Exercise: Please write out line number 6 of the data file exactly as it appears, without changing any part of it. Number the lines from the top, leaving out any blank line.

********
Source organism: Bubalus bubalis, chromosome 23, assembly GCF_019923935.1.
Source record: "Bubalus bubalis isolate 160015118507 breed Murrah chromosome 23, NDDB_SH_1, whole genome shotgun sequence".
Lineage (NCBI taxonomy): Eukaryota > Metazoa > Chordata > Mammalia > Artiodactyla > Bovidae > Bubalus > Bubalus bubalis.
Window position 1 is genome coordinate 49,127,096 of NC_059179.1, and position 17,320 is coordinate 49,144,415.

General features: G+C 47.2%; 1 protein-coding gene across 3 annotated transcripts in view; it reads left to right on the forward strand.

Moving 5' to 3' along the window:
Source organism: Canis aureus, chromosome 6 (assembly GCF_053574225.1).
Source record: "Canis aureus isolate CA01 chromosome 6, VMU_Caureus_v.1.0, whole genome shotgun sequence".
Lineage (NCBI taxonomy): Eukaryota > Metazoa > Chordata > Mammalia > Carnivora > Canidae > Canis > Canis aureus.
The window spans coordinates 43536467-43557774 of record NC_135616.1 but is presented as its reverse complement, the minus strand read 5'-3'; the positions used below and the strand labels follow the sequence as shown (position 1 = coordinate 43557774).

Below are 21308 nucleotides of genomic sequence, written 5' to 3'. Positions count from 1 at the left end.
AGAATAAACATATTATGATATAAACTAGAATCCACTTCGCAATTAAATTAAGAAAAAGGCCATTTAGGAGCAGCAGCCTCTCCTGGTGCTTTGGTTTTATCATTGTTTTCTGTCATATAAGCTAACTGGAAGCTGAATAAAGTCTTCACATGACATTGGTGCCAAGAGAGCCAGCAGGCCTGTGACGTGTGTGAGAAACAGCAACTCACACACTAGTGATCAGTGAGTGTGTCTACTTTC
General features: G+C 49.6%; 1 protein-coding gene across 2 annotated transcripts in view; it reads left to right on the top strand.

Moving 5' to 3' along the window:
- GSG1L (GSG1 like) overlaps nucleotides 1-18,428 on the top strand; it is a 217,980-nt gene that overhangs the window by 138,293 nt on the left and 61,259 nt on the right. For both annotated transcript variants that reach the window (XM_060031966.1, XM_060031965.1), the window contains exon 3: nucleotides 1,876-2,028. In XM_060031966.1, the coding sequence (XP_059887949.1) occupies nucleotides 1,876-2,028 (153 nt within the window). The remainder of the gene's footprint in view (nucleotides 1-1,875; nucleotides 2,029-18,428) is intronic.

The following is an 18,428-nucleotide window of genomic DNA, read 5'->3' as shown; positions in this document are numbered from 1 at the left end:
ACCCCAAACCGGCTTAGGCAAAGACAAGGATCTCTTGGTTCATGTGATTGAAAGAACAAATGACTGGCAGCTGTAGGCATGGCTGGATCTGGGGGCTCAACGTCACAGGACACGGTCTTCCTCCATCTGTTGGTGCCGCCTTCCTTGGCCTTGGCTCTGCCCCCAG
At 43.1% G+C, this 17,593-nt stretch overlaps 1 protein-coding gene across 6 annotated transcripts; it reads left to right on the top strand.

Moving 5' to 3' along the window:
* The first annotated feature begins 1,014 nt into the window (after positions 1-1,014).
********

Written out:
Moving 5' to 3' along the window: